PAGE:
Artificial Intelligence, or AI, has been around for decades, but only in recent years have we seen a massive surge in its development and application.
The advent of advanced algorithms, Big Data, and the exponential increase in computing power has propelled AI‘s transition from theory to real-world apps.
However, AI has also unveiled a darker side, attracting cyber attackers to weaponize the technology and create havoc in ways unimaginable!
Deloitte states that 34.5% of organizations experienced targeted attacks on their accounting and financial data in 12 months. This shines a light on the importance of maintaining a risk register for tracking potential threats.
Another research further emphasizes this – a staggering 80% of cybersecurity decision-makers acknowledge the need for advanced cybersecurity defenses to combat offensive AI. Let us dive deep into the double-edged nature of the technology.
Top 4 AI-enabled phishing and cybersecurity threats to know
Cyber threats are on the rise, both in terms of complexity and volume. Here are four examples that are creating a buzz in today’s security landscape for all the wrong reasons:
This manipulative technique creates realistic-looking and highly convincing video, audio, and image content that impersonates individuals and organizations using AI algorithms.
Deepfakes can push fake news or negative propaganda to confuse or skew public opinion and imitate the victim’s voice or appearance to gain unauthorized access to secure systems.
Using this technology, cyber attackers can instruct employees to perform actions that compromise the organization’s security, such as sharing confidential data or transferring funds.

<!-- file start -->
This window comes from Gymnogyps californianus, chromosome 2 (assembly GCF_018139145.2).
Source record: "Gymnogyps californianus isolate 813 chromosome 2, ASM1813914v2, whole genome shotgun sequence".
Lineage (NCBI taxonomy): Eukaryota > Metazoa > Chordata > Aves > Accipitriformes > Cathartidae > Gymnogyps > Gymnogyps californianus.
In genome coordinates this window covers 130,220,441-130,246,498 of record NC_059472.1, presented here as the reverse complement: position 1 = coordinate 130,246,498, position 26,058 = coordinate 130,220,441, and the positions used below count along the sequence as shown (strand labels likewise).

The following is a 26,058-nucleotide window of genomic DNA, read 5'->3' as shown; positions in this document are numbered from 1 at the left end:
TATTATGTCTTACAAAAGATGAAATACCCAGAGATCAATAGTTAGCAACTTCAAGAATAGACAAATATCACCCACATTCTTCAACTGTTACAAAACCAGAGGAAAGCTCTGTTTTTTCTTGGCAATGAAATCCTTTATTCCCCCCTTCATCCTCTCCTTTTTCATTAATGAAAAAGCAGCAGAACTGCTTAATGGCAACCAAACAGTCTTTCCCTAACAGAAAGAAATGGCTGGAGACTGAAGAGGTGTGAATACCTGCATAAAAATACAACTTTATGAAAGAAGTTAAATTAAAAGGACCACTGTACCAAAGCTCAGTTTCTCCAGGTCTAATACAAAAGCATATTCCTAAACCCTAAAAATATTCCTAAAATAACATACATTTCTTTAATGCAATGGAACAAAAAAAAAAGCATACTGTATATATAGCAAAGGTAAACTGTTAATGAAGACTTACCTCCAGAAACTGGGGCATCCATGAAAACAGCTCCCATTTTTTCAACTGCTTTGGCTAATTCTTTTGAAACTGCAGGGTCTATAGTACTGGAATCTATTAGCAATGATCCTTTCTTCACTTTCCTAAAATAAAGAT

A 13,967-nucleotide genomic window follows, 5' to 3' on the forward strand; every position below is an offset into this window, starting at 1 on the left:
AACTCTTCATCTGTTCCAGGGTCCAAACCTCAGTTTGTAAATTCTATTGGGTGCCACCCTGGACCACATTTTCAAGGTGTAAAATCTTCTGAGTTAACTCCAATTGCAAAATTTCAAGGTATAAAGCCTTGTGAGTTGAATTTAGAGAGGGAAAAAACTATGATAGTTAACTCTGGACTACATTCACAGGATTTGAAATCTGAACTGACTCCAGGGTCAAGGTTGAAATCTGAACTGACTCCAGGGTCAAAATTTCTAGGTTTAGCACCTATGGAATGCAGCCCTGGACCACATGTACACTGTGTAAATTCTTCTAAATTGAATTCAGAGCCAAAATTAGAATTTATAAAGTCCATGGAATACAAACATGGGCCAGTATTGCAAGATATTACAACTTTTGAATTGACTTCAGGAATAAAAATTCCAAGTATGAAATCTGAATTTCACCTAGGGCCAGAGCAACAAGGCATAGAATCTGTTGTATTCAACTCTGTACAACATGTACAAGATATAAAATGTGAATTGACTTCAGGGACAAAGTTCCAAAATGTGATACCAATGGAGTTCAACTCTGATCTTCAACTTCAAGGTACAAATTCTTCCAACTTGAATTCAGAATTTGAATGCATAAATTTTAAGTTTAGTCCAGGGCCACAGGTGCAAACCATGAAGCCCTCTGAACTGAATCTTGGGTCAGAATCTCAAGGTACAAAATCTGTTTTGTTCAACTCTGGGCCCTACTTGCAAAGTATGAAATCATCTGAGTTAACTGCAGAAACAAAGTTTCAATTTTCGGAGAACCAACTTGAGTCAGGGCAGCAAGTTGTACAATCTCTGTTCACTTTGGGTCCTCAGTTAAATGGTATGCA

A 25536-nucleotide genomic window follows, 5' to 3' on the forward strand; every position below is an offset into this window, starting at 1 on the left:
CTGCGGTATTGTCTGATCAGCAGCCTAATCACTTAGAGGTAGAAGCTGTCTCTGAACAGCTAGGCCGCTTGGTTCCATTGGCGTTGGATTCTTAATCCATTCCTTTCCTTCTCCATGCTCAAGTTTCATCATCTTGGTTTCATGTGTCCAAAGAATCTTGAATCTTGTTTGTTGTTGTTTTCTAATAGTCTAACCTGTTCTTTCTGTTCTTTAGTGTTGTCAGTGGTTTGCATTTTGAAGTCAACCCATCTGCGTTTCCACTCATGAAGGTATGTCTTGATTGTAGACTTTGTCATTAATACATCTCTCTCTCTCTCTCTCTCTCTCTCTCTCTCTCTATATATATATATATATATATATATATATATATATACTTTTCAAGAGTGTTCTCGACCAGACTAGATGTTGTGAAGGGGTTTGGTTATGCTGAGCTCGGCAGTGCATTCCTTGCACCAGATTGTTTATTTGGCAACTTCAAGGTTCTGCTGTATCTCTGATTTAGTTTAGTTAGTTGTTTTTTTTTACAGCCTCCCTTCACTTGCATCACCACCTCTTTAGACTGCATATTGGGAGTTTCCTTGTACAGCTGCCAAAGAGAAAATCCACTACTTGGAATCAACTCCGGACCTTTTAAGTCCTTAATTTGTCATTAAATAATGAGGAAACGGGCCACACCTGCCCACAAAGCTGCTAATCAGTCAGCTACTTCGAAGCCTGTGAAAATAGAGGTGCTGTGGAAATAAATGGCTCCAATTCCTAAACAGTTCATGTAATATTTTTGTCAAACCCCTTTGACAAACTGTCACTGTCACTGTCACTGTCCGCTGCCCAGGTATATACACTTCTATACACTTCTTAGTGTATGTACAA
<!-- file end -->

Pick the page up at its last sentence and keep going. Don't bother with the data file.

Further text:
Remember when in 2019, the CEO of a UK-based energy firm got scammed into wiring 220,000 to a scammer’s bank account because he thought he was speaking to his boss on the phone, who had the recognizable “subtle German accent?”
The voice, in fact, belonged to a fraudster who used AI voice technology to spoof the German chief executive. Deepfakes are known to make phishing attempts much more personable and believable!
2. Data poisoning
While data poisoning is typically associated with Machine Learning (ML), it can also be applied in the context of phishing.
It is a type of attack where misleading or incorrect information is intentionally inserted into a dataset to maneuver the dataset and minimize the accuracy of a model or system.
For example, most people know how prominent social media companies like Meta and Snap handle data. Yet, they willingly share personal info and photos on the platforms.
A data poisoning attack can be launched on these platforms by slowly corrupting data integrity within a system. Once the data gets tainted, it leads to several negative consequences, such as:
- Inaccurate predictions or assumptions
- Disruptions in day-to-day operations
- Manipulation of public opinion
- Biased decision-making
Ultimately, data poisoning is considered a catalyst for financial fraud, reputation damage, and identity threat.
3. Social engineering
It typically involves some form of psychological manipulation, fooling otherwise unsuspecting individuals into handing over confidential or sensitive information that may be used for fraudulent purposes.
Phishing is the most common type of social engineering attack. By leveraging ML algorithms, cyber attackers analyze volumes of data and craft convincing messages that bypass conventional cyber security measures.
These messages may appear to come from trusted sources, such as reputable organizations and banks. For example, you might have come across an SMS or email like:
- Congrats! You have a $500 Walmart gift card. Go to “http://bit.ly/45678” to claim it now.
- Your account has been temporarily locked. Please log in at “http://goo.gl/45678” to secure your account asap!
- Netflix is sending you a refund of $56.78. Please reply with your bank account and routing number to receive your money.